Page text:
Declaration Of Non-Independents: A Survey Of Non-Independent Directors At S&P 500 Companies

Jenner & Block


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Board composition remains a critical issue for public companies as investors and other stakeholders evaluate the skills, qualifications, and background of directors.
United States Corporate/Commercial Law
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Board composition remains a critical issue for public companies as investors and other stakeholders evaluate the skills, qualifications, and background of directors. It is well-known that stock exchange rules generally only require that a company's board contains a majority of independent directors, with the exception of controlled companies. However, after these bare requirements, a board has substantial latitude to select its nominees, including non-independent directors.

As companies consider director succession planning and meeting the expectations of investors and other stakeholders, a possible governance option is the use of non-independent directors, including “management” directors who are employed by the applicable company. Management directors usually have oversight responsibilities via their employee roles and have key risk management functions and specific knowledge to help boards in carrying out their oversight duties. With succession planning being a key governance concern, providing executive chairs and other management members access to the boardroom may allow for smoother transitions, and/or “level up” certain directors for further board service. However, management directors suffer from lack of stock exchange and proxy advisor independence, the inability to serve on key committees and the views of certain market participants that ownership/oversight should be separated from day-to-day management of a company.

nsiderations, we reviewed the S&P 500 for companies with multiple non-independent directors with the goal of determining:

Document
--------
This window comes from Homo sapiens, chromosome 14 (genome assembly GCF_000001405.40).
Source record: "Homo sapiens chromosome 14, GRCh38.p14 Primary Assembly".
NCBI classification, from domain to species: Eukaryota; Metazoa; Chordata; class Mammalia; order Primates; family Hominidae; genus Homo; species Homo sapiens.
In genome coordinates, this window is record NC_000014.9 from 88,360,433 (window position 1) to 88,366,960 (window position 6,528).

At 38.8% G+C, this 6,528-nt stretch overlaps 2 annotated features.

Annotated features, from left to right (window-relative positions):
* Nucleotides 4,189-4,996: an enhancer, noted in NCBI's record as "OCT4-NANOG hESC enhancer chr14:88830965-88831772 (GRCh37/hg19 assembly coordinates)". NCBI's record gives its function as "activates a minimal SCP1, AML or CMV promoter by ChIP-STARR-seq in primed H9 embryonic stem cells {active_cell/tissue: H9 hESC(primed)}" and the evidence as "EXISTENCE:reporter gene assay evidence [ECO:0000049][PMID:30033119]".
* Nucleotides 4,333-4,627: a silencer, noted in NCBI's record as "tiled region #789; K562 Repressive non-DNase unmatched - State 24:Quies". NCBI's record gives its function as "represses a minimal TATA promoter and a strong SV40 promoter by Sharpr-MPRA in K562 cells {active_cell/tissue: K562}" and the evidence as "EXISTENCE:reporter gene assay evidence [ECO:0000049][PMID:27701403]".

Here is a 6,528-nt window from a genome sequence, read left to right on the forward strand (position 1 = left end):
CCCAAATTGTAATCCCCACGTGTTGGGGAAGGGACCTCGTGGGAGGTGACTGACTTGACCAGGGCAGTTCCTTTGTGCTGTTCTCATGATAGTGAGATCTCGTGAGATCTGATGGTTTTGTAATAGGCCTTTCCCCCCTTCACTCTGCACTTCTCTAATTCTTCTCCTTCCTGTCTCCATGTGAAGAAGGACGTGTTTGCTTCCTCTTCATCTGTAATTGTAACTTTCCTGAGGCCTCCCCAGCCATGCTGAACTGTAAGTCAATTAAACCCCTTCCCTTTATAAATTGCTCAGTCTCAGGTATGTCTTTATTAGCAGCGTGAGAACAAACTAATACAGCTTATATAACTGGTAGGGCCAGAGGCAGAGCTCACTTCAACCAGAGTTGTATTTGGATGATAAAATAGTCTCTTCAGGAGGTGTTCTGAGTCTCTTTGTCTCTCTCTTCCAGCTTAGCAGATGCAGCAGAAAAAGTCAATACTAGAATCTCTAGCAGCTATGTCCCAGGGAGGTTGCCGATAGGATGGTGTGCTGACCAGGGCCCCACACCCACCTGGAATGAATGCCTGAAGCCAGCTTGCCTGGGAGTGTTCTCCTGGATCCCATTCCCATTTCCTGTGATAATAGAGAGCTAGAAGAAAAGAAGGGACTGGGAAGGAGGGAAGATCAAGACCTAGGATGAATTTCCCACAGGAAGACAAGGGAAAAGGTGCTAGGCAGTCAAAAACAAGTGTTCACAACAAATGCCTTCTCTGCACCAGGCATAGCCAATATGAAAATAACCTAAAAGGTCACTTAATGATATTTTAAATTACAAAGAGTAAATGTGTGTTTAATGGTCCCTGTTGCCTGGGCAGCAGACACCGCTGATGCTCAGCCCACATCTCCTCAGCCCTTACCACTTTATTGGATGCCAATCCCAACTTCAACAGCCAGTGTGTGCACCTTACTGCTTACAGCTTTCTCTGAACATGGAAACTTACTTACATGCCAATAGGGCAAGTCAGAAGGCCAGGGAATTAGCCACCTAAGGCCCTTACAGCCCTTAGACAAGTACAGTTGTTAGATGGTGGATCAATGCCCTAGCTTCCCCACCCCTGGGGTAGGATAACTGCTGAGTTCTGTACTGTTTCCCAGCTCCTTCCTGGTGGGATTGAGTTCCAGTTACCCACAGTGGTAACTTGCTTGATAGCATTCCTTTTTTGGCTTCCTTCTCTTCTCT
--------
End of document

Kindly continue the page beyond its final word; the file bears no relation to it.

1. How many companies among the S&P 500 have multiple non-independent directors; and
  2. The identity of the non-independent directors, particularly as to the presence of management members on the board.

We have identified 161 S&P 500 companies with multiple non-independent directors as of March 25, 2024 in the survey set and reviewed the proxy statements from each company to categorize the various non-independent directors. We found that nearly one third of S&P 500 companies had more than one non-independent director. From that review, we determined other broad patterns and notable takeaways, summarized below.

Key Survey Results and Takeaways

  1. Companies with exactly two non-independent directors were more common than companies with three or more non-independent directors. Of the 161 companies we identified with multiple non-independent directors, 102 had only two independent directors while 59 had three or more non-independent directors. As a result, almost 20% of the S&P 500 has two non-independent directors while approximately 12% of the S&P 500 has three or more non-independent directors.
  2. Companies with multiple non-independent directors were split evenly between companies with solely multiple management directors and companies with one management director and one or more non-management non-independent directors. Approximately half of the 161 companies identified consisted solely of management directors while the other half consisted of one management director and other, non-independent directors.
  3. Management Directors Focus on Leadership and Operational Roles. The most common combination of management directors was the CEO and executive chairman combination, which comprised 48 out of the 161 companies surveyed, or approximately 30%. After the CEO-executive chairman combination, the CEO-“second in command” combination appeared in 27 of the 161 companies, or approximately 17%. Co-CEOs or co-founders only represented five out of 161 companies, which is not surprising given the reluctance many companies in using the the co-CEO function.
  4. Management Directors in Finance and Other Roles are Rare. Conversely, only four of the 161 companies had a sitting CFO as a director. Zero chief legal officers were management directors and approximately six companies had other executives on the board. Of the six companies which had other executives on the board, most were specific to the applicable company's core business.
  5. Non-independent directors who were not management directors varied in number and status. Among the other non-independent directors, there were no specific patterns, but common categories including the following:
    • 20 out of 161 companies had a founder or co-founder on the board.
    • 26 out of 161 companies had a former CEO on the board.
    • 15 out of 161 companies had at least one family member on the board, and six companies had multiple family members on the board.
    • Eight out of 161 companies had stockholder designees or former designees.
    • Six out of 161 companies had individuals who were deemed not independent due to related party transaction considerations.

The content of this article is intended to provide a general guide to the subject matter. Specialist advice should be sought about your specific circumstances.

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